Fee Simple Absolute Estate Vs. Fee Simple Defeasible Estate
A fee simple estate gives the owner free reign over the property they purchased. This means that anything they wish to do with the land or around the property is up to them; keeping in mind any restrictive covenants, zoning regulations, or other restrictions. A fee simple ownership is the most prevalent type of ownership in the United States and typically the majority of homes will be considered fee simple estates. This type of ownership is the most ideal and brings the most power.
Where Did Fee Simple Estates Come From?
A fee simple ownership dates pretty far back. At one point, knights and similar workers would hold land in exchange for certain services they carried out for their superiors. These superiors, or overlords, were then responsible for ensuring that the knights and other workers were safe from harm. The arrangement between the two parties was called a “fief.” This is where the “fee” in fee simple estate originated from. As time went on, the holding of land was abolished. Then all that was left was “simple” ownership and owners did not have to do anything in return to maintain the security of their land.
Fee simple ownership is indefinite, which means that the owner is able to act as they please with the property they own without consequence as long as they abide by the law and are not compromising the safety of the general public. Free reign does not cover illegal activity performed on the property. The owner may sell the property, rent the property out, or include it in their will. If you own a property like this, you can and most likely will be taxed. You will have a lien placed on your property if you fail to pay your taxes or if you owe money to a creditor. While fee simple ownership is the most secure form of ownership, it does not protect you from threats to your ownership of the property. This can happen to you no matter what, but fee simple ownership is the best assurance you can have on your homeownership status. Fee simple defeasible estate on the other hand is when the ownership rights depend solely on a specific event and whether it happens or does not happen. This means that if a new owner disobeys this stipulation of the agreement either by doing something they shouldn’t or not doing something they should, they could face legal consequences.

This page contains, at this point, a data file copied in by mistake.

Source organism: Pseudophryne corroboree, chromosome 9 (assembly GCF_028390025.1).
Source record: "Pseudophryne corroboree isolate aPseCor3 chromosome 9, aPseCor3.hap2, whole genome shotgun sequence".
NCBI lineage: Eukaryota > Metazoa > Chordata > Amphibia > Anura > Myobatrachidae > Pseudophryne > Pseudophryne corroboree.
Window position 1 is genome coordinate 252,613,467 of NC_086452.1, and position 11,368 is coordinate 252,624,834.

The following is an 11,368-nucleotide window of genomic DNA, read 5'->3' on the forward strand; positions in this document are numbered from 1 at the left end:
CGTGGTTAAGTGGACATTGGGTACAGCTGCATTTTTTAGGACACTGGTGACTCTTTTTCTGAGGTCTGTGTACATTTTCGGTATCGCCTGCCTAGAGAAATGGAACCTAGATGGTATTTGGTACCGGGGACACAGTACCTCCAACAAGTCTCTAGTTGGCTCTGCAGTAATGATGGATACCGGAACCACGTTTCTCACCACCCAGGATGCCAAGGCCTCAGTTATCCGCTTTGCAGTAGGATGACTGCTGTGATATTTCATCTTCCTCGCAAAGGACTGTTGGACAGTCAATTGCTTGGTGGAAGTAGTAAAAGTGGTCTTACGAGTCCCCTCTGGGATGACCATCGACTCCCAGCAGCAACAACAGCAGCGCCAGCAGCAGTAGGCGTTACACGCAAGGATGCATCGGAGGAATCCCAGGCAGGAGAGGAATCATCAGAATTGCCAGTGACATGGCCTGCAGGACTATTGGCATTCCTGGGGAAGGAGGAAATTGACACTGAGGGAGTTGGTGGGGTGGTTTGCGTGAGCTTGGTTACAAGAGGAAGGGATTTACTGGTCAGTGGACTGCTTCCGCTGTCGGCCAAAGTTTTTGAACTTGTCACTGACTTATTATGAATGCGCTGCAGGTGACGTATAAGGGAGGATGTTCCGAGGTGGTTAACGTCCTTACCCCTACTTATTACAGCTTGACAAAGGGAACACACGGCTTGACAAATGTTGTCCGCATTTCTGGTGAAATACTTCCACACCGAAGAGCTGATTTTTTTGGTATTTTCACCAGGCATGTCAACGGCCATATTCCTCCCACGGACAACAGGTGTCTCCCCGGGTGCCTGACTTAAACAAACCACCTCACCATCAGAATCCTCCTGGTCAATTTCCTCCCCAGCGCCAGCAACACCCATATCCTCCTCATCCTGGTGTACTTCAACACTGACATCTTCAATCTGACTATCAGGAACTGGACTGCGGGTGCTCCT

Fee Simple Defeasible Estates
The ownership of this type of estate is conditional and the previous property owner has every right to press charges if any terms are violated. This means that anything the previous owner wishes to outline in the contract has to be followed, regardless of what the new owner thinks. The previous property owner could stipulate that they do not want there to be any wild parties on their property or that the property cannot be used to house farm animals. Phrases such as “so long as” are used to protect the original owner in the event that things go wrong. For example, the contract might state that ownership is retained “so long as there are no wild parties.” If any terms are disobeyed by the new owner, as per the contract, their rights will be terminated effective immediately. The previous owner does not have to go through a long legal battle to get their property back in this case since the terms of the deal were broken by the other party. It is worth mentioning that this type of ownership restriction is not a common occurrence at all. It is more often seen in situations where the property is quite expansive and has been in a family for many, many years. These types of estates often come with such restrictions because of the wishes of previous generations. It is not very likely that you will be faced with anything like this when seeking out the average single-family dwelling or commercial property. It is much more common with large estates with a long history. Fee simple estates are the most common and the best form of ownership you can have over a property, although you are still subject to local zoning laws and regulations. Defeasible estates come with more restrictions, but you won’t need to worry about this unless you are looking into old and large estates or are inheriting one in a will.